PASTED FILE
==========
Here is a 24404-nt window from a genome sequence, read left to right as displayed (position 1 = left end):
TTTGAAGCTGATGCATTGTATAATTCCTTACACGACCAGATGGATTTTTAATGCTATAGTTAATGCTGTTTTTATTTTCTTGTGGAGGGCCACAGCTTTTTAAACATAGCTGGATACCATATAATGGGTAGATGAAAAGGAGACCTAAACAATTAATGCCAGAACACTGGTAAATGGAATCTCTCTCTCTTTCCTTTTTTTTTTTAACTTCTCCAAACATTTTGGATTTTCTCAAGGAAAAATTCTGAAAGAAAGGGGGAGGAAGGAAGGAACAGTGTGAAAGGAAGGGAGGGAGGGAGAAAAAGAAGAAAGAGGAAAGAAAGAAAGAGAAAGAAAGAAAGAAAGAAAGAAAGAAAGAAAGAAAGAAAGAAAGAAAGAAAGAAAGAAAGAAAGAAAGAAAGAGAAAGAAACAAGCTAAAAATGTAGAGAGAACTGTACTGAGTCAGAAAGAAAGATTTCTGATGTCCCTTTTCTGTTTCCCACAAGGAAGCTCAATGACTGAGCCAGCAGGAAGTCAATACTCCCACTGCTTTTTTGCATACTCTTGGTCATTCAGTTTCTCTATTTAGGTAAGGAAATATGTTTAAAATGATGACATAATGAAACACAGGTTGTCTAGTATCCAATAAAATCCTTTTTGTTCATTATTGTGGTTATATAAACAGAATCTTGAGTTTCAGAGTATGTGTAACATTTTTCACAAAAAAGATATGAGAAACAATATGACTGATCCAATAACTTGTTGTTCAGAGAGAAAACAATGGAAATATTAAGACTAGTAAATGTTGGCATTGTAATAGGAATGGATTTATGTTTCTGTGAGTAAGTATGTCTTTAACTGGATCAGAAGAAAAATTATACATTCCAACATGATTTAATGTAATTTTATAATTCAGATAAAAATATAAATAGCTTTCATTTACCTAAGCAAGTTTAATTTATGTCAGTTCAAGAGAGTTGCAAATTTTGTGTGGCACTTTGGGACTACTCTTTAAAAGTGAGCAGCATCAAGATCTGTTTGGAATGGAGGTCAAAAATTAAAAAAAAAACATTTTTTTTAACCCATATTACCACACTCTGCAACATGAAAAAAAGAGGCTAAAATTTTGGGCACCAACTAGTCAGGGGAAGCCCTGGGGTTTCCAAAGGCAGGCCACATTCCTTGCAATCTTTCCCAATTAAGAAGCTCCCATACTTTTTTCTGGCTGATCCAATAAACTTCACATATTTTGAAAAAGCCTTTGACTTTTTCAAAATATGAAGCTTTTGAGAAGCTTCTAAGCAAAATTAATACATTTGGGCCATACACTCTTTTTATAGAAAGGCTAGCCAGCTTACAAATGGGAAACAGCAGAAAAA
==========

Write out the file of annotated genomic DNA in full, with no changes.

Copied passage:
Here is a 24404-nt window from a genome sequence, read left to right as displayed (position 1 = left end):
TTTGAAGCTGATGCATTGTATAATTCCTTACACGACCAGATGGATTTTTAATGCTATAGTTAATGCTGTTTTTATTTTCTTGTGGAGGGCCACAGCTTTTTAAACATAGCTGGATACCATATAATGGGTAGATGAAAAGGAGACCTAAACAATTAATGCCAGAACACTGGTAAATGGAATCTCTCTCTCTTTCCTTTTTTTTTTTAACTTCTCCAAACATTTTGGATTTTCTCAAGGAAAAATTCTGAAAGAAAGGGGGAGGAAGGAAGGAACAGTGTGAAAGGAAGGGAGGGAGGGAGAAAAAGAAGAAAGAGGAAAGAAAGAAAGAGAAAGAAAGAAAGAAAGAAAGAAAGAAAGAAAGAAAGAAAGAAAGAAAGAAAGAAAGAAAGAAAGAAAGAAAGAGAAAGAAACAAGCTAAAAATGTAGAGAGAACTGTACTGAGTCAGAAAGAAAGATTTCTGATGTCCCTTTTCTGTTTCCCACAAGGAAGCTCAATGACTGAGCCAGCAGGAAGTCAATACTCCCACTGCTTTTTTGCATACTCTTGGTCATTCAGTTTCTCTATTTAGGTAAGGAAATATGTTTAAAATGATGACATAATGAAACACAGGTTGTCTAGTATCCAATAAAATCCTTTTTGTTCATTATTGTGGTTATATAAACAGAATCTTGAGTTTCAGAGTATGTGTAACATTTTTCACAAAAAAGATATGAGAAACAATATGACTGATCCAATAACTTGTTGTTCAGAGAGAAAACAATGGAAATATTAAGACTAGTAAATGTTGGCATTGTAATAGGAATGGATTTATGTTTCTGTGAGTAAGTATGTCTTTAACTGGATCAGAAGAAAAATTATACATTCCAACATGATTTAATGTAATTTTATAATTCAGATAAAAATATAAATAGCTTTCATTTACCTAAGCAAGTTTAATTTATGTCAGTTCAAGAGAGTTGCAAATTTTGTGTGGCACTTTGGGACTACTCTTTAAAAGTGAGCAGCATCAAGATCTGTTTGGAATGGAGGTCAAAAATTAAAAAAAAAACATTTTTTTTAACCCATATTACCACACTCTGCAACATGAAAAAAAGAGGCTAAAATTTTGGGCACCAACTAGTCAGGGGAAGCCCTGGGGTTTCCAAAGGCAGGCCACATTCCTTGCAATCTTTCCCAATTAAGAAGCTCCCATACTTTTTTCTGGCTGATCCAATAAACTTCACATATTTTGAAAAAGCCTTTGACTTTTTCAAAATATGAAGCTTTTGAGAAGCTTCTAAGCAAAATTAATACATTTGGGCCATACACTCTTTTTATAGAAAGGCTAGCCAGCTTACAAATGGGAAACAGCAGAAAAA